Sunday, 6 April 2014

Tories - poor should move from Camden

Poor and disabled families should 'move' from Camden if they fall into arrears 
on their council rents, according to their leader locally. 

Speaking to the Ham& High, Conservative leader Claire-Louise Leyland said:  "If they [tenants] knew they were going to fall into arrears, why didn't they move?"

The comments came in response to Labour's charge that the Bedroom Tax was failing to save money or to encourage people to downsize.  As reported in the Guardian, welfare statistics collected by Camden council show that one year on the Bedroom Tax has failed to reduce under-occupancy.

Since April 2013 only 89 households out of 1944 - 4.5% - impacted in the borough have 'downsized' to smaller flats.

We said at the time that it's clearly not as simple as saying to people that they should downsize if they are in a flat with ‘spare’ rooms - there clearly aren't the properties on the market to do that: if only third of households moved in order to 'downsize', Camden would need an extra 308 one bedroom council properties; 153 two beds; 36 three beds and 7 four beds to come onto the market immediately - an impossible feat.  

With average rents now at £2000 a month for a two bedroom property living locally in the private rented sector is not an option so people will gradually leave the borough or get further into debt. 

Unsurprisingly this has translated into higher numbers in debt and hardship: the average loss in benefit which has to be met is £21.02 a week.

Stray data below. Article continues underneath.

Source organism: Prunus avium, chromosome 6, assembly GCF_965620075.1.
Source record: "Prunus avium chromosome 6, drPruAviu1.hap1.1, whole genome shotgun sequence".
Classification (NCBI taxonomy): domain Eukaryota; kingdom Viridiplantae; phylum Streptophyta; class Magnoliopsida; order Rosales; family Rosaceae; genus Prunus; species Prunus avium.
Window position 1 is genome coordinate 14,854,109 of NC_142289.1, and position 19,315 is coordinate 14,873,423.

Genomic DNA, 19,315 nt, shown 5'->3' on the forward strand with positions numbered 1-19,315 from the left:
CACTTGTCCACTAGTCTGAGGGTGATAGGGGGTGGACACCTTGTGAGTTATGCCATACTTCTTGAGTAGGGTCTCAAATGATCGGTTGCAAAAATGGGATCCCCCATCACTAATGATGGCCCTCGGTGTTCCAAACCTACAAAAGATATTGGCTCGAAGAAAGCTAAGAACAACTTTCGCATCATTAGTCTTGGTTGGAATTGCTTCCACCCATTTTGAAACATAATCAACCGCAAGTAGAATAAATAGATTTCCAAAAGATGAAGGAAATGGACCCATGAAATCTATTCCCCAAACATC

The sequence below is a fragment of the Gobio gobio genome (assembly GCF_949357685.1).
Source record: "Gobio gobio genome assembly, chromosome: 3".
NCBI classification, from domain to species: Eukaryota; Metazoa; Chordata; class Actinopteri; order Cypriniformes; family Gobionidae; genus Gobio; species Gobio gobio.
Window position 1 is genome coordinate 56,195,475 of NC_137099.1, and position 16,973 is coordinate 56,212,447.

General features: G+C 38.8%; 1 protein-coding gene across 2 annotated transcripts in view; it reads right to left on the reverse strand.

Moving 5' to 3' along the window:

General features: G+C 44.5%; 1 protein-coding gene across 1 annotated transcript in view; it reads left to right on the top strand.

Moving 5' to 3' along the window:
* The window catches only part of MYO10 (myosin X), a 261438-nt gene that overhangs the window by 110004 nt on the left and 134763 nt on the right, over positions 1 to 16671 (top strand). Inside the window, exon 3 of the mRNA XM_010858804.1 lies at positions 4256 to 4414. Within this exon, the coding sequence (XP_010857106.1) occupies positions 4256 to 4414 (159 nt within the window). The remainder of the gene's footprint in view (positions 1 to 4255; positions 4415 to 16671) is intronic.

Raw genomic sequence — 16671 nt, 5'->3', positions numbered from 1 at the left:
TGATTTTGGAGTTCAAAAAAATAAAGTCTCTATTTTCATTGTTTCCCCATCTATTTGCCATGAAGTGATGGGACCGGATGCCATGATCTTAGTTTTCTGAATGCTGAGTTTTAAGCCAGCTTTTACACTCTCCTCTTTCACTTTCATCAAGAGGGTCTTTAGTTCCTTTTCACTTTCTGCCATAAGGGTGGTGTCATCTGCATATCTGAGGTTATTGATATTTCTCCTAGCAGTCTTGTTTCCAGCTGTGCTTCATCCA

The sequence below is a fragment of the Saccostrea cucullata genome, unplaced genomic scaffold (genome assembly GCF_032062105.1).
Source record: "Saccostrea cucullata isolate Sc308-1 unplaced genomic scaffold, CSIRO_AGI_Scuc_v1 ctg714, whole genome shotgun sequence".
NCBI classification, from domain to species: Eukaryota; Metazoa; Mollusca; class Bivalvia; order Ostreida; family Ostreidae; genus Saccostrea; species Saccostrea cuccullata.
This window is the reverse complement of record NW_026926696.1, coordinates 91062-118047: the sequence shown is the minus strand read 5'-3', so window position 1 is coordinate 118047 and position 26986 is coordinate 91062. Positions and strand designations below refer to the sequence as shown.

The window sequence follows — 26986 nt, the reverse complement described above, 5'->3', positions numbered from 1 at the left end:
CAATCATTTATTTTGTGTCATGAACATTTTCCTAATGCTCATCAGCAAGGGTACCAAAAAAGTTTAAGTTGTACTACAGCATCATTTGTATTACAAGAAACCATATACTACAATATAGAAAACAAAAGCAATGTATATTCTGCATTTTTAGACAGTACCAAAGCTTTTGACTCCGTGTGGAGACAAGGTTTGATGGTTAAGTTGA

The arrears rate for Bedroom Tax-affected households was higher than for all tenants before it was introduced and has increased by 11% over the last year.  This suggests that these households are struggling to cope with their reduced income. The average amount of arrears (£500+) is also considerably higher than for all other tenants.  

Camden's welfare advice team is helping people deal with rising debt, despite administrative delays, but the cumulative impact of all of the changes is expected to hit hard very soon.

Sadly Cllr Leyland's comments are not isolated.  Last year leading Tory councillor Andrew Mennear said the "poor should move to Birmingham" if they fell behind in payments.

Wednesday, 2 April 2014

Francis Crick Institute: local benefits

Planning permission was granted in March 2011 for the £650 million Francis Crick Institute, 
which will be Europe’s largest dedicated biomedical research building, and will be located behind the British Library adjacent to the Somers Town estate

Camden worked closely with the Institute to secure a package of benefits for the local community. 

The total package of benefits secured is worth almost £10 million (including £6,742,000 in financial contributions) including: 

  • £1.7 million to improve local council housing through Camden's Better Homes (repairs) programme; 
  • £3.8 million towards a new district energy centre to supply cheaper heat and power to local homes. 
  • £360,000 community Policing resource contribution 
  • £450,000 public realm contribution 
  • A new community Living Centre and £180,000 towards management of centre. 
  • Apprenticeships, training for Camden residents and a local business support strategy.  

The Institute is currently under construction and is scheduled to open in 2015.